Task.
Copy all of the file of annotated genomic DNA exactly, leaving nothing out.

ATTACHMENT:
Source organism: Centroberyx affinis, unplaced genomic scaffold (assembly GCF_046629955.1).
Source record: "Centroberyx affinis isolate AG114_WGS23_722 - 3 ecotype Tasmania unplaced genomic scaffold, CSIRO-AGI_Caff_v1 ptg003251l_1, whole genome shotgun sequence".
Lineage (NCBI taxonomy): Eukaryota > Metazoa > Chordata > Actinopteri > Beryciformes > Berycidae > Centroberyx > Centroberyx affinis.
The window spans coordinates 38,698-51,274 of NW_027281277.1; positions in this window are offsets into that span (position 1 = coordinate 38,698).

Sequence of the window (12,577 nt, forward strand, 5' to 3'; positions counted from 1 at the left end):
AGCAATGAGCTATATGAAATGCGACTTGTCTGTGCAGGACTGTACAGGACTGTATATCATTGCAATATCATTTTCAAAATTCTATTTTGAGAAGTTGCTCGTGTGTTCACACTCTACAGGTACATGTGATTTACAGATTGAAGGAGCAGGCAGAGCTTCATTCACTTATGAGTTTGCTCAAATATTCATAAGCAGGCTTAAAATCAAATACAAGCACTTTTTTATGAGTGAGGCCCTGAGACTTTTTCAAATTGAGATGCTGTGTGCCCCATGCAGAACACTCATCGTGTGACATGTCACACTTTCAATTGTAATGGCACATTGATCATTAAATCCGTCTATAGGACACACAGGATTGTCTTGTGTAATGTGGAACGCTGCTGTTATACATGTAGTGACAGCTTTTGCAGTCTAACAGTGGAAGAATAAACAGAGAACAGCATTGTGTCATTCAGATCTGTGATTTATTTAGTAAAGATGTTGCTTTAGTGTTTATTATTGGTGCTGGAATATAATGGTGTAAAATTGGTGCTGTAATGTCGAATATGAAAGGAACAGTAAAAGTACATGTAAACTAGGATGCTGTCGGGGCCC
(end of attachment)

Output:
Source organism: Centroberyx affinis, unplaced genomic scaffold (assembly GCF_046629955.1).
Source record: "Centroberyx affinis isolate AG114_WGS23_722 - 3 ecotype Tasmania unplaced genomic scaffold, CSIRO-AGI_Caff_v1 ptg003251l_1, whole genome shotgun sequence".
Lineage (NCBI taxonomy): Eukaryota > Metazoa > Chordata > Actinopteri > Beryciformes > Berycidae > Centroberyx > Centroberyx affinis.
The window spans coordinates 38,698-51,274 of NW_027281277.1; positions in this window are offsets into that span (position 1 = coordinate 38,698).

Sequence of the window (12,577 nt, forward strand, 5' to 3'; positions counted from 1 at the left end):
AGCAATGAGCTATATGAAATGCGACTTGTCTGTGCAGGACTGTACAGGACTGTATATCATTGCAATATCATTTTCAAAATTCTATTTTGAGAAGTTGCTCGTGTGTTCACACTCTACAGGTACATGTGATTTACAGATTGAAGGAGCAGGCAGAGCTTCATTCACTTATGAGTTTGCTCAAATATTCATAAGCAGGCTTAAAATCAAATACAAGCACTTTTTTATGAGTGAGGCCCTGAGACTTTTTCAAATTGAGATGCTGTGTGCCCCATGCAGAACACTCATCGTGTGACATGTCACACTTTCAATTGTAATGGCACATTGATCATTAAATCCGTCTATAGGACACACAGGATTGTCTTGTGTAATGTGGAACGCTGCTGTTATACATGTAGTGACAGCTTTTGCAGTCTAACAGTGGAAGAATAAACAGAGAACAGCATTGTGTCATTCAGATCTGTGATTTATTTAGTAAAGATGTTGCTTTAGTGTTTATTATTGGTGCTGGAATATAATGGTGTAAAATTGGTGCTGTAATGTCGAATATGAAAGGAACAGTAAAAGTACATGTAAACTAGGATGCTGTCGGGGCCC